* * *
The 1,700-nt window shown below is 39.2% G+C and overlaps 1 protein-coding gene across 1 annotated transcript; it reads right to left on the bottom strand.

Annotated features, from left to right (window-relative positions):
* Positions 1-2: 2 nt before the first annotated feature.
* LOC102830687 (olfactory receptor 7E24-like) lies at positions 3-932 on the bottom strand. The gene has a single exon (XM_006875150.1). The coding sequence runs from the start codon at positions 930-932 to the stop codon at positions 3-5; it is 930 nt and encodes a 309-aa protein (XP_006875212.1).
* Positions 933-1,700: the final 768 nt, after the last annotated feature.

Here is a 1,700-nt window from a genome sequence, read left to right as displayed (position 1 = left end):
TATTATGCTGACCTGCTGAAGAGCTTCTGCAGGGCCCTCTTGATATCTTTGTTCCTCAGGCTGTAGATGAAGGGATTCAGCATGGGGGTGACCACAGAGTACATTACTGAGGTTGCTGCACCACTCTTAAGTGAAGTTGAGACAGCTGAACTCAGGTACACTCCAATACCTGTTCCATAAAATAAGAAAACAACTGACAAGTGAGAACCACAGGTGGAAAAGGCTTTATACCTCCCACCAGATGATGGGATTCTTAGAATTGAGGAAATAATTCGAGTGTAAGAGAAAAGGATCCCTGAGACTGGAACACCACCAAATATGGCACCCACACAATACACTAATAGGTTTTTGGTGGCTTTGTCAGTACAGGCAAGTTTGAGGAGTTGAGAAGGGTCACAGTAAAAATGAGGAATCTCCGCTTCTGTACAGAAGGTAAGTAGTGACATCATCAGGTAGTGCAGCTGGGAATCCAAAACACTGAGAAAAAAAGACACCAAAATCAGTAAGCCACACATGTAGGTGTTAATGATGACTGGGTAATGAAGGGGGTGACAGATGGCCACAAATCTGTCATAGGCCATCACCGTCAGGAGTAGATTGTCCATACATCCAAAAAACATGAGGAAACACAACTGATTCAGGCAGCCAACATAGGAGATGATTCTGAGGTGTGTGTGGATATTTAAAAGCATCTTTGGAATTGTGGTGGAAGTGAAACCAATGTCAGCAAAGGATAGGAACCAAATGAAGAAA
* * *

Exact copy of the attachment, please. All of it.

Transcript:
The 1,700-nt window shown below is 39.2% G+C and overlaps 1 protein-coding gene across 1 annotated transcript; it reads right to left on the bottom strand.

Annotated features, from left to right (window-relative positions):
* Positions 1-2: 2 nt before the first annotated feature.
* LOC102830687 (olfactory receptor 7E24-like) lies at positions 3-932 on the bottom strand. The gene has a single exon (XM_006875150.1). The coding sequence runs from the start codon at positions 930-932 to the stop codon at positions 3-5; it is 930 nt and encodes a 309-aa protein (XP_006875212.1).
* Positions 933-1,700: the final 768 nt, after the last annotated feature.

Here is a 1,700-nt window from a genome sequence, read left to right as displayed (position 1 = left end):
TATTATGCTGACCTGCTGAAGAGCTTCTGCAGGGCCCTCTTGATATCTTTGTTCCTCAGGCTGTAGATGAAGGGATTCAGCATGGGGGTGACCACAGAGTACATTACTGAGGTTGCTGCACCACTCTTAAGTGAAGTTGAGACAGCTGAACTCAGGTACACTCCAATACCTGTTCCATAAAATAAGAAAACAACTGACAAGTGAGAACCACAGGTGGAAAAGGCTTTATACCTCCCACCAGATGATGGGATTCTTAGAATTGAGGAAATAATTCGAGTGTAAGAGAAAAGGATCCCTGAGACTGGAACACCACCAAATATGGCACCCACACAATACACTAATAGGTTTTTGGTGGCTTTGTCAGTACAGGCAAGTTTGAGGAGTTGAGAAGGGTCACAGTAAAAATGAGGAATCTCCGCTTCTGTACAGAAGGTAAGTAGTGACATCATCAGGTAGTGCAGCTGGGAATCCAAAACACTGAGAAAAAAAGACACCAAAATCAGTAAGCCACACATGTAGGTGTTAATGATGACTGGGTAATGAAGGGGGTGACAGATGGCCACAAATCTGTCATAGGCCATCACCGTCAGGAGTAGATTGTCCATACATCCAAAAAACATGAGGAAACACAACTGATTCAGGCAGCCAACATAGGAGATGATTCTGAGGTGTGTGTGGATATTTAAAAGCATCTTTGGAATTGTGGTGGAAGTGAAACCAATGTCAGCAAAGGATAGGAACCAAATGAAGAAA